Awards and decorations[edit]

Axelson was awarded the Navy Cross, Purple Heart Medal, the Navy and Marine Corps Commendation Medal, the Navy Good Conduct Medal, the Combat Action Ribbon, the National Defense Service Medal, the Afghanistan Campaign Medal with bronze campaign star, the Global War on Terrorism Service Medal and the Navy Sea Service Deployment Ribbon.[9]

W. Stanley Proctor did a work for the Veteran's Memorial Park in Cupertino, California called The Guardians. It is one of the first sculptured memorials to those who served in the War in Afghanistan.[10][11][12][13][14][15][16] It is a large sculpture of two Navy SEALs killed in the line of duty in Afghanistan in 2005. It was dedicated by Secretary of the Navy Donald Winter in November 2007.[11] The sculpture depicts Matthew Axelson and James Suh in full combat equipment.[17] The event inspired the war movie Lone Survivor.[17] Proctor offered his opinion to the Tallahassee Democrat that it is "my best work yet".[17] Because of his scrupulous devotion to realistic depictions of humans, Proctor was the personal choice of Axelson's family for the project, and they made that recommendation to the committee.[18]

Personal life[edit]

On December 27, 2003, Axelson married his wife, Cindy Oji, in Sacramento, California.[1][2]

In popular culture[edit]

  • In the 2013 film Lone Survivor, Axelson is portrayed by American actor Ben Foster.[19] Axelson's widowed wife, Cindy, upon seeing the film, praised Foster's performance, saying he did a "phenomenal job".[2]


  1. ^ a b c Thermos, Wendy (July 24, 2005). "Petty Officer 2nd Class Matthew G. Axelson, 29, Cupertino; Navy SEAL Killed in an Ambush in Afghanistan". Los Angeles Times. California: Los Angeles Times. Retrieved May 12, 2014.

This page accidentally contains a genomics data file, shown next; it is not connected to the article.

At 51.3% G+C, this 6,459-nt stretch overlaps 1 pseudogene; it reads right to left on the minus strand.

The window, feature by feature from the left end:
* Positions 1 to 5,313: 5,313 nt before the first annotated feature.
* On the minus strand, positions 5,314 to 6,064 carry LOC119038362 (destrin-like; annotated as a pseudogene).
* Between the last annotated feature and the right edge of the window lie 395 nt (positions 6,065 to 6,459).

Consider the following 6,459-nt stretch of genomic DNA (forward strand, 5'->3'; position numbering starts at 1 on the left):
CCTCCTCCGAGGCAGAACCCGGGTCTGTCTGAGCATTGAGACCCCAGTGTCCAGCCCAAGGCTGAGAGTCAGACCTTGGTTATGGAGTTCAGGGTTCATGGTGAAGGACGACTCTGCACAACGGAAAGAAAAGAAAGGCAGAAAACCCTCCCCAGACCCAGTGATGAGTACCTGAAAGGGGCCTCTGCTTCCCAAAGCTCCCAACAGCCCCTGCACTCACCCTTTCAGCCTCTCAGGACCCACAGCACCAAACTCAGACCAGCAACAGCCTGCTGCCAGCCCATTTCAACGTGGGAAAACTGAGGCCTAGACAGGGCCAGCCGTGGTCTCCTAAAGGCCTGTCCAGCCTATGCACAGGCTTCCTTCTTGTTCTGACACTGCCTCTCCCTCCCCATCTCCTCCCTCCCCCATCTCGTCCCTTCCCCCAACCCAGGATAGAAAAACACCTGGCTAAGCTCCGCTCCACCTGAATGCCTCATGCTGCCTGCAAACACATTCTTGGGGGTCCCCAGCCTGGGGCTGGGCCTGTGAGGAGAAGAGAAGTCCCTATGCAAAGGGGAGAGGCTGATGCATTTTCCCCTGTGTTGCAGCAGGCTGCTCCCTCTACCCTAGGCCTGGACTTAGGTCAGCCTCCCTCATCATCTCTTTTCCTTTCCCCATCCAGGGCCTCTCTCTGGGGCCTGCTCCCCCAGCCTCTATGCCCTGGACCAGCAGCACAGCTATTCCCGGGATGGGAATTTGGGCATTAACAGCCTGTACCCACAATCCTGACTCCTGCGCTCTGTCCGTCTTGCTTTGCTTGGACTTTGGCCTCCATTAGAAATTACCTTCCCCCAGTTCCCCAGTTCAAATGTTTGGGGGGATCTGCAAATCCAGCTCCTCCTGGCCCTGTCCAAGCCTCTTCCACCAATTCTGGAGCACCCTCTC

2. ^ a b c Bitton, David (January 10, 2014). "Promising life together cut short". Appeal-Democrat. Marysville, California: Appeal-Democrat. Retrieved May 12, 2014. 
  3. ^ Williams, Gary. SEAL of Honor: Operation Red Wings and the Life of Lt. Michael P. Murphy, USN. p. 134. 
  4. ^ a b "News Article: Two SEALs Receive Posthumous Navy Cross Awards". Retrieved 2012-07-23. 
  5. ^ a b "Summary of Action". 2005-06-28. Retrieved 2012-07-23. 
  6. ^ Dorell, Oren (2006-11-22). "SEALs met with disaster in Afghanistan". USA Today. Usatoday.Com. Retrieved 2012-07-23. 
  7. ^ Lum, Curtis (September 14, 2006). "Two Navy SEALs honored in D.C.". The Honolulu Advertiser. Retrieved 2012-07-23. 
  8. ^ Rich, Motoko (August 9, 2007). "He Lived to Tell the Tale (and Write a Best Seller)". New York Times. New York: New York Times Company. Retrieved 2012-07-23. 
  9. ^ "Matthew G. Axelson Biography". Retrieved 2012-07-23. 
  10. ^ "Afghanistan-Iraq War Memorials – A Category". Retrieved September 8, 2014. 
  11. ^ a b "About the artist: W. Stanley "Sandy" Proctor". W. Stanley Proctor bronzes. Retrieved August 13, 2014. 
  12. ^ "Bronze Gators". What’s News. Washington and Lee University. June 18, 2010. Retrieved September 6, 2014. 
  13. ^ Li, Anna; Reis, Julia (November 12, 2012). "Silicon Valley honors veterans". Peninsula Press. Retrieved August 20, 2014. 
  14. ^ Johnson, Emily (January 16, 2014). "The Movie, Lone Survivor, Has A Local Tie To Tallahassee" (Video). WCTV. Retrieved September 4, 2014. 
  15. ^ "SEALs in bronze: Tallahassee artist memorializes 'Lone Survivor' warriors". February 24, 2014. Retrieved September 5, 2014. 
  16. ^ "Afghanistan-Iraq War Memorial – Memorial Park – Cupertino, CA – Afghanistan-Iraq War Memorials". October 29, 2011. Retrieved September 6, 2014. 
  17. ^ a b c Hinson, Mark (February 22, 2014). "SEALs in bronze". Tallahassee Democrat. Retrieved August 13, 2014. 
  18. ^ "Matt Axelson Family Interview". Military Movies & News. May 12, 2010. Retrieved September 6, 2014. 
  19. ^ Shirey, Paul (November 30, 2012). "First set pics from Peter Berg's Lone Survivor show off Mark Wahlberg, Eric Bana, Emile Hirsch, and more in uniform". JoBlo. Joblo Media, Inc. Archived from the original on December 2, 2012. Retrieved December 2, 2012.